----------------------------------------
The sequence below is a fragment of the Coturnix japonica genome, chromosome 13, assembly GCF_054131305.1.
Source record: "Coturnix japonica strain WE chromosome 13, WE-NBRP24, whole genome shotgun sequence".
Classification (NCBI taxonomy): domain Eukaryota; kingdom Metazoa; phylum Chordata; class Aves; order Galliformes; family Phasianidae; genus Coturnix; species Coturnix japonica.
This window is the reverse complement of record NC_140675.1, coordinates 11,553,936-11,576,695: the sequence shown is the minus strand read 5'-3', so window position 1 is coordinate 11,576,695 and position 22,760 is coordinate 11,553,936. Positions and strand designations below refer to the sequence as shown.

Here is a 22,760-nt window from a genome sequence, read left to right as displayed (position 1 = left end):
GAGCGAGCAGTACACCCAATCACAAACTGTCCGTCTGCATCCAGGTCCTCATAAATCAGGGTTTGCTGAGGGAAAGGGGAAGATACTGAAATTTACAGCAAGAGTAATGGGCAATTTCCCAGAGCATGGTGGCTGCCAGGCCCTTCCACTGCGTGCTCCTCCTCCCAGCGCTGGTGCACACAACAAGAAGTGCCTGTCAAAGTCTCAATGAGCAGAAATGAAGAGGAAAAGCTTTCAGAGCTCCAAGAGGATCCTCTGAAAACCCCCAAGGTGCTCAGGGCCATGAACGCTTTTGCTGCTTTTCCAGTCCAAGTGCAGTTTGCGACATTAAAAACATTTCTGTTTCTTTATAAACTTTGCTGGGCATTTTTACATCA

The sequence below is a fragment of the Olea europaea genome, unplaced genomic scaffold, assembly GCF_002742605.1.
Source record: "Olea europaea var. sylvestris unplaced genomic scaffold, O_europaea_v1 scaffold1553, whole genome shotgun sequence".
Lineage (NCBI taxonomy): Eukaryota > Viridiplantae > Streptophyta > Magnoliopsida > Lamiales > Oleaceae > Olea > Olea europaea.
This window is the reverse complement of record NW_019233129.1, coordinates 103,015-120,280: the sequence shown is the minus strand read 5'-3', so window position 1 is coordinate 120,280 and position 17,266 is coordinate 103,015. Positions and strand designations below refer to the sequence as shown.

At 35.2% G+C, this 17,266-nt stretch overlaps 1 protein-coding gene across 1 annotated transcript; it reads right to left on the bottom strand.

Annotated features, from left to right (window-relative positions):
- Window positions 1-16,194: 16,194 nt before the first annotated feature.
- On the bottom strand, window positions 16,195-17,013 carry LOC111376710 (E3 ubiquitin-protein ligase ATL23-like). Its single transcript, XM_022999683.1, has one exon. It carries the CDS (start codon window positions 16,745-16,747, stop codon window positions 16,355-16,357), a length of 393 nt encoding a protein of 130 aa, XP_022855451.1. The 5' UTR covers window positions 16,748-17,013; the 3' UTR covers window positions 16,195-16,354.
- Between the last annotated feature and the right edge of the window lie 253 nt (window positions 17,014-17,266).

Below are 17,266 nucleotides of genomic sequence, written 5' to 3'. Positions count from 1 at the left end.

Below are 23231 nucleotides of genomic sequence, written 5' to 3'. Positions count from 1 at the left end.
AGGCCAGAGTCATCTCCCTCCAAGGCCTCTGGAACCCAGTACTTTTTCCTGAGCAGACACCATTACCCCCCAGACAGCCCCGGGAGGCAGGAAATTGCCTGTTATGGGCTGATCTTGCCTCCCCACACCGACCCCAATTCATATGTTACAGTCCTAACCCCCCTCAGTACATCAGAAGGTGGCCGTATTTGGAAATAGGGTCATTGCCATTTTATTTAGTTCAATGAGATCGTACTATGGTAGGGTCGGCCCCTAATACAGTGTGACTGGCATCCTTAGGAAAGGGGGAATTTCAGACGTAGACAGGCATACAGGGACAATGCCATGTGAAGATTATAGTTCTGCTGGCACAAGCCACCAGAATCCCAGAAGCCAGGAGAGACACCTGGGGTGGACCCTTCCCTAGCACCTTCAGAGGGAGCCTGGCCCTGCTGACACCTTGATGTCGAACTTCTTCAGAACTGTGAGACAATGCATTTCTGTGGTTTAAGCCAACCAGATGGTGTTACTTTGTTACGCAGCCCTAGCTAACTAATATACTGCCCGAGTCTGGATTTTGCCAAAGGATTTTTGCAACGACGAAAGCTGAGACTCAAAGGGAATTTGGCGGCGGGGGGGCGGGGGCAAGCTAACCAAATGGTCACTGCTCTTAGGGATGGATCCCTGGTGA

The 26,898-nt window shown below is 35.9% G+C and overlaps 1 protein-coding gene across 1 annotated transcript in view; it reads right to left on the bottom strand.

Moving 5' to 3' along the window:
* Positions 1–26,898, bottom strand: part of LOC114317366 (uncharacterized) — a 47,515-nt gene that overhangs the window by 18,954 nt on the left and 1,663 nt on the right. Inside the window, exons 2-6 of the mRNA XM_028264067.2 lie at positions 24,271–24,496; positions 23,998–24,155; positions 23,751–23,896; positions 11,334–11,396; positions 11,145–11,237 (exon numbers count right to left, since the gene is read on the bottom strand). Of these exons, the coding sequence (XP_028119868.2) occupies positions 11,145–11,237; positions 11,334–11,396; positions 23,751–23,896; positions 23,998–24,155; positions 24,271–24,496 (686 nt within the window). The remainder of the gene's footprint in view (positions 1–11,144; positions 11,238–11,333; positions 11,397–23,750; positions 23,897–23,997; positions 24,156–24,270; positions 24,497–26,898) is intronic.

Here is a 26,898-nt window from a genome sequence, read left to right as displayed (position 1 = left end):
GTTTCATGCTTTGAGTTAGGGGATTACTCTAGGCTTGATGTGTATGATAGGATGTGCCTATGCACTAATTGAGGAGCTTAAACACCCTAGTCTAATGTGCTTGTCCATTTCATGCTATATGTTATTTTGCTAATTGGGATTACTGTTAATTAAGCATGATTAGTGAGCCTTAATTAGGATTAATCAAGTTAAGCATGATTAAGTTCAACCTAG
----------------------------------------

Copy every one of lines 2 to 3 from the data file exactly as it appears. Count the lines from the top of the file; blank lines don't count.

Source record: "Coturnix japonica strain WE chromosome 13, WE-NBRP24, whole genome shotgun sequence".
Classification (NCBI taxonomy): domain Eukaryota; kingdom Metazoa; phylum Chordata; class Aves; order Galliformes; family Phasianidae; genus Coturnix; species Coturnix japonica.